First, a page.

Supporting our troops, but not supporting a war sounds contradictory to some people; however, by taking time to consider this it is easy to realize the validity and possibility of it.
If a person supports a war, it means he or she values war over peace. What that also means is that if given a choice between war and peace, he or she would choose war because they feel conflict is a good thing. A necessary thing. Perhaps even a thing that will make the world a better place provided his or her side win the war.
If a person says they support our troops, it means something entirely different. This means that he or she supports the men and women who choose to wear the uniform of our Armed Services and know that the sailor or soldier fighting does so because our government tells them to do so. It means that the supporter would rather see a war come to an end, so that those fighting in it may come home to their families and friends. They care about the people involved in the war more than the war itself.
A person supporting our troops wants to bring them home rather than send them out. In fact, they would rather not have to send our troops into harm’s way in the first place and advocate peaceful resolutions to conflicts rather than sending troops to war in the first place.
A person who supports our troops also advocates that there is assistance for our troops when they return home. He or she pushes for programs to help returning troops to readjust to civilian life. The supporter demands that there be programs in place to help returning soldiers and sailors deal with the emotional and psychological baggage that comes from being involved in war. They also advocate for jobs, healthcare, affordable housing, and even a fair pension for our returning veterans.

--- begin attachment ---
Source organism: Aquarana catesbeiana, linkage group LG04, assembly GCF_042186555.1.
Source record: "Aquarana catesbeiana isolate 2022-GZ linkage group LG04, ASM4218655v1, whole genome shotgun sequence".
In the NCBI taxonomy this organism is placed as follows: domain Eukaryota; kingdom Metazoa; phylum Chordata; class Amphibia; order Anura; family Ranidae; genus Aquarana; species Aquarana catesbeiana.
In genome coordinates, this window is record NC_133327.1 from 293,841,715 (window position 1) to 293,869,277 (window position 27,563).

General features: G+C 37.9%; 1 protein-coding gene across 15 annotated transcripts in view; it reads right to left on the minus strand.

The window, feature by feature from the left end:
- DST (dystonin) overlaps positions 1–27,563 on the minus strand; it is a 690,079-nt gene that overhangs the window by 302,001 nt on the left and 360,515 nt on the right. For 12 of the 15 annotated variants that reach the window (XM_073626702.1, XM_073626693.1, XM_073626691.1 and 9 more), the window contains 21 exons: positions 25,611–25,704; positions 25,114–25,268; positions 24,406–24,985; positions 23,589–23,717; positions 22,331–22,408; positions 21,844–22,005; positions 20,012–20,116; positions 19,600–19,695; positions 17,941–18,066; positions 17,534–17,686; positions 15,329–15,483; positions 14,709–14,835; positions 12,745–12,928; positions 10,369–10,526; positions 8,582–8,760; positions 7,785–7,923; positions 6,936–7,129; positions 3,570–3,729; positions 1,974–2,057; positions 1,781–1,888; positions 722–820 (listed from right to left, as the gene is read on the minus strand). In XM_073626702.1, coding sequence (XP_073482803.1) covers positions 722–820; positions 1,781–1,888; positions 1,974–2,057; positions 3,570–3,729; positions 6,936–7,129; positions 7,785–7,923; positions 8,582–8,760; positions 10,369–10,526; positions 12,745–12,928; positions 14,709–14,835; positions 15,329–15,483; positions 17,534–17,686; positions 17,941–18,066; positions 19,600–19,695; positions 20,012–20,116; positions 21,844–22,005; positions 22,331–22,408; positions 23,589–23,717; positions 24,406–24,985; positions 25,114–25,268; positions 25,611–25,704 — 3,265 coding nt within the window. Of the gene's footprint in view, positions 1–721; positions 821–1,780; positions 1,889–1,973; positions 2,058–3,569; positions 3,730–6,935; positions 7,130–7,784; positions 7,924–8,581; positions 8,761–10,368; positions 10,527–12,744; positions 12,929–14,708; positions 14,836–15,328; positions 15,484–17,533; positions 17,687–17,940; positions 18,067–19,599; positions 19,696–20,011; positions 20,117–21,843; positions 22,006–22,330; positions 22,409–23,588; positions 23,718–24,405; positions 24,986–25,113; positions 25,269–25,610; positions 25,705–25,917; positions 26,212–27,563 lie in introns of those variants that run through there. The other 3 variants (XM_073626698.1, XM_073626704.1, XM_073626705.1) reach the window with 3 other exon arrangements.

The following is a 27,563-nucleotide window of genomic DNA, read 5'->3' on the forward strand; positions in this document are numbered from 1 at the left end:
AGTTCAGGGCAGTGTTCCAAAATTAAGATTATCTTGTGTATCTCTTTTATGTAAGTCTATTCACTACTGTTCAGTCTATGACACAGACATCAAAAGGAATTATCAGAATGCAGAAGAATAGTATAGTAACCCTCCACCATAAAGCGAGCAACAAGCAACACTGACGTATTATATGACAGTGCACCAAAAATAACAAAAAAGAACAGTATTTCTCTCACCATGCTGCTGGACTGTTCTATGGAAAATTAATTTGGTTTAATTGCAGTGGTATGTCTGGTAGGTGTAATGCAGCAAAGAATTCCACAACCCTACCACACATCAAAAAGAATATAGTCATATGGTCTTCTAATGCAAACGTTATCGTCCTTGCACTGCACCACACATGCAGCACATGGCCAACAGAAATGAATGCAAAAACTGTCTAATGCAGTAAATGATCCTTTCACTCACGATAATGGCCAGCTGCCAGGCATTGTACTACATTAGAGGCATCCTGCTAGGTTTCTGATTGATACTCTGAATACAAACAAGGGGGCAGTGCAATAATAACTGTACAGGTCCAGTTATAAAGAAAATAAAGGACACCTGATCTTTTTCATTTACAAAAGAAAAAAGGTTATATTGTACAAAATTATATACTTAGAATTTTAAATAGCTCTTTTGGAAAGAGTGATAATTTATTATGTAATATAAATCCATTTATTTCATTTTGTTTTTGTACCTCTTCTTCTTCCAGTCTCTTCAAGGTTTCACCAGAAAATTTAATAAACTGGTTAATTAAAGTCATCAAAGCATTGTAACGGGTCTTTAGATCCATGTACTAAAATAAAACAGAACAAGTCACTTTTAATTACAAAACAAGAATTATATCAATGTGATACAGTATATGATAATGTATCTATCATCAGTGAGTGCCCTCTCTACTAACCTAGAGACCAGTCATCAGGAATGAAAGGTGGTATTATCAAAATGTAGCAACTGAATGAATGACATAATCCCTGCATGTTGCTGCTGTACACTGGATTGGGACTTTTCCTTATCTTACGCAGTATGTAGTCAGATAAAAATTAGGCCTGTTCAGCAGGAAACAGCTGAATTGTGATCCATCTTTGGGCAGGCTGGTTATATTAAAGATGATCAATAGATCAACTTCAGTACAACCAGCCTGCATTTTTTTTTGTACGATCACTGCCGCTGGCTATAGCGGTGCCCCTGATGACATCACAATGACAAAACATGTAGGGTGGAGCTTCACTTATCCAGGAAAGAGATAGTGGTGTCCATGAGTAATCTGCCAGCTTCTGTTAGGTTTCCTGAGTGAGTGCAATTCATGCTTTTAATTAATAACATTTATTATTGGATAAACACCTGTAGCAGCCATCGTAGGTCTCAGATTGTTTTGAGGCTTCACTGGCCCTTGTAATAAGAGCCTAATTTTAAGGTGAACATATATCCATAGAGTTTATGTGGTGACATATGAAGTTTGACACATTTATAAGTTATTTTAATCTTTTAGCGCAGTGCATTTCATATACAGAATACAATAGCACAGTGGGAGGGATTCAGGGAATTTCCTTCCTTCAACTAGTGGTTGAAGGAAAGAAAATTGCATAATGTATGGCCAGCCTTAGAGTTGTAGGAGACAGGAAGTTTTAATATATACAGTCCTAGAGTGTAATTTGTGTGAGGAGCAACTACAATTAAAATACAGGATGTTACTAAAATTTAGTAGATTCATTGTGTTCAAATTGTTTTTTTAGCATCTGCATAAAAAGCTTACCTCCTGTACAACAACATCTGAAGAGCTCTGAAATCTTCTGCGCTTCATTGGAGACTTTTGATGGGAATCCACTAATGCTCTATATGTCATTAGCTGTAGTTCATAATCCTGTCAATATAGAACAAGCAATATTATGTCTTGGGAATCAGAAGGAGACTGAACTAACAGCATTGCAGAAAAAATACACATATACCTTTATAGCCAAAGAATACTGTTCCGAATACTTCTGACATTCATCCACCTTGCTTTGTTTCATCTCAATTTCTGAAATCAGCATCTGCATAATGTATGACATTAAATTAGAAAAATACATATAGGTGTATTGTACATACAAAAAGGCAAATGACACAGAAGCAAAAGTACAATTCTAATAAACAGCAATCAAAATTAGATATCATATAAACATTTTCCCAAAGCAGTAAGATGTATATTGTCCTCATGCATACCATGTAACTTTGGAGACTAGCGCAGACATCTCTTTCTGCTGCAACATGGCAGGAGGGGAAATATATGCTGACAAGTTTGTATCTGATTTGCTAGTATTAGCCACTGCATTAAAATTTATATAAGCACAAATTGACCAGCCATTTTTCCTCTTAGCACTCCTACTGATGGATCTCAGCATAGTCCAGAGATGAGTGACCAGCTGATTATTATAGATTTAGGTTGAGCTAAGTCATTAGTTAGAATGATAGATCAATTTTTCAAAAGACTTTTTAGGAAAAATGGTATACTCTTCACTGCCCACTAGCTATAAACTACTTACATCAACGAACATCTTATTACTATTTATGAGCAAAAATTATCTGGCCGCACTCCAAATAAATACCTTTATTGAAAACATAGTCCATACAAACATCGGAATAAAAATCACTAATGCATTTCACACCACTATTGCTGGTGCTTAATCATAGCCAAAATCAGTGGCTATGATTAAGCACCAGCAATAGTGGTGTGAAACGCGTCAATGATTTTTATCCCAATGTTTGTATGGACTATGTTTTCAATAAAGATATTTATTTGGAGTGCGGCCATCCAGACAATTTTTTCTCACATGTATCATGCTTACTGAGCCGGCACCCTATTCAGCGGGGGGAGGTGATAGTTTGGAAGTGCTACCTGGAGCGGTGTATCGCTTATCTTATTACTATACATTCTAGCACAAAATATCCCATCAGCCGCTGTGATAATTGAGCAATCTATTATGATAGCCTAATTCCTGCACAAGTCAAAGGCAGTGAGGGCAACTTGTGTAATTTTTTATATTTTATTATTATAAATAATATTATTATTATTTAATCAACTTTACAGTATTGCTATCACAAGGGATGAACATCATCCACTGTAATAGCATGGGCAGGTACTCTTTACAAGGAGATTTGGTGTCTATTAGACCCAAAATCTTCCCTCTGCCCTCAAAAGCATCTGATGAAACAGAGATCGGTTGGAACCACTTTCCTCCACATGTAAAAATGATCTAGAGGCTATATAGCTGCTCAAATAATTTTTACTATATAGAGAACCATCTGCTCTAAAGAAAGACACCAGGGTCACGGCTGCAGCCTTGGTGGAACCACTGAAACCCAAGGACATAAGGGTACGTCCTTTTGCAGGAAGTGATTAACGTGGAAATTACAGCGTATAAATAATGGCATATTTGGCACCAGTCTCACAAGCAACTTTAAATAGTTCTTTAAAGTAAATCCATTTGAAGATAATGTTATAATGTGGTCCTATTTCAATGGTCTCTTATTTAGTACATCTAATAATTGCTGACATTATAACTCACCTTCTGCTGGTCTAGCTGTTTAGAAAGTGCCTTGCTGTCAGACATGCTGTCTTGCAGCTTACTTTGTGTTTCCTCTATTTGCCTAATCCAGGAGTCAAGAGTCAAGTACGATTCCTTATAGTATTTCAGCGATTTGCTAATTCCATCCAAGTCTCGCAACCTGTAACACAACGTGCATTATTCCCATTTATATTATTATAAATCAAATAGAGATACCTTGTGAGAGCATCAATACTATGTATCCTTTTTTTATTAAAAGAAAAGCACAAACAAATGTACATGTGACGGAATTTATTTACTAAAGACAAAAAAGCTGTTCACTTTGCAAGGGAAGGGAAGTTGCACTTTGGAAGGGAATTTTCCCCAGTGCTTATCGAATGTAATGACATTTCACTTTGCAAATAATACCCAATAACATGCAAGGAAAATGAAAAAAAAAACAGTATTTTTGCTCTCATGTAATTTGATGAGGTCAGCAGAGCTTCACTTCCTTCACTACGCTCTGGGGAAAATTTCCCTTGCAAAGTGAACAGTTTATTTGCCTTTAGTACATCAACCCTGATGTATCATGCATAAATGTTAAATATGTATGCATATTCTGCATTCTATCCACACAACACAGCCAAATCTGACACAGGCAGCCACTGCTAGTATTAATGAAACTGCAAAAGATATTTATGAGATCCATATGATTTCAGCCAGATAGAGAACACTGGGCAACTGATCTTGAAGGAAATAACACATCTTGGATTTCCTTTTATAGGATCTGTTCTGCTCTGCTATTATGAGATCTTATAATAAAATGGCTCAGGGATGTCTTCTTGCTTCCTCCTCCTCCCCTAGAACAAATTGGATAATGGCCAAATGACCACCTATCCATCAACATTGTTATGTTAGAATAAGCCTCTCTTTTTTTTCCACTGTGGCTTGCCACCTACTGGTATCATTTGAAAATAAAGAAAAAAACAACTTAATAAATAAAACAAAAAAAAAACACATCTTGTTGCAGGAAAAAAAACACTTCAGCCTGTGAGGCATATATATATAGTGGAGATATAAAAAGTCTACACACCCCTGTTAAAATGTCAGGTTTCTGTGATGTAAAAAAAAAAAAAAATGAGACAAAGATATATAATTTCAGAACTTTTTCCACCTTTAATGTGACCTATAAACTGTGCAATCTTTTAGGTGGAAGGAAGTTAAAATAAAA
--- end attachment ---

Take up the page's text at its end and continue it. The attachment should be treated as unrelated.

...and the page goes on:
Those who support our troops are there to lend an ear to the veteran who needs to talk about what happened, because veterans need to talk about and process what happened to them in a non-judgmental climate so he or she can exorcise the demons of war from his or her mind.
Supporting our troops is more than a ribbon on a car.
Supporting our troops is more than a wreath or wearing an armband or a poppy on the lapel.
Supporting our troops is more than waving a flag.
Supporting our troops is more than just saying ‘Thank you’ to them or applauding them for their service.
Supporting our troops is a lifestyle.
Supporting our troops is remembering all our soldiers and sailors in our thoughts and prayers on a daily basis, from the young recruit to the seasoned veteran in the foxhole or retirement home.
Supporting our troops is more than lip service given to sound patriotic.
Supporting our troops is very different from supporting a war. It is not just semantics or rhetoric. It is valuing human life over a bloodied field.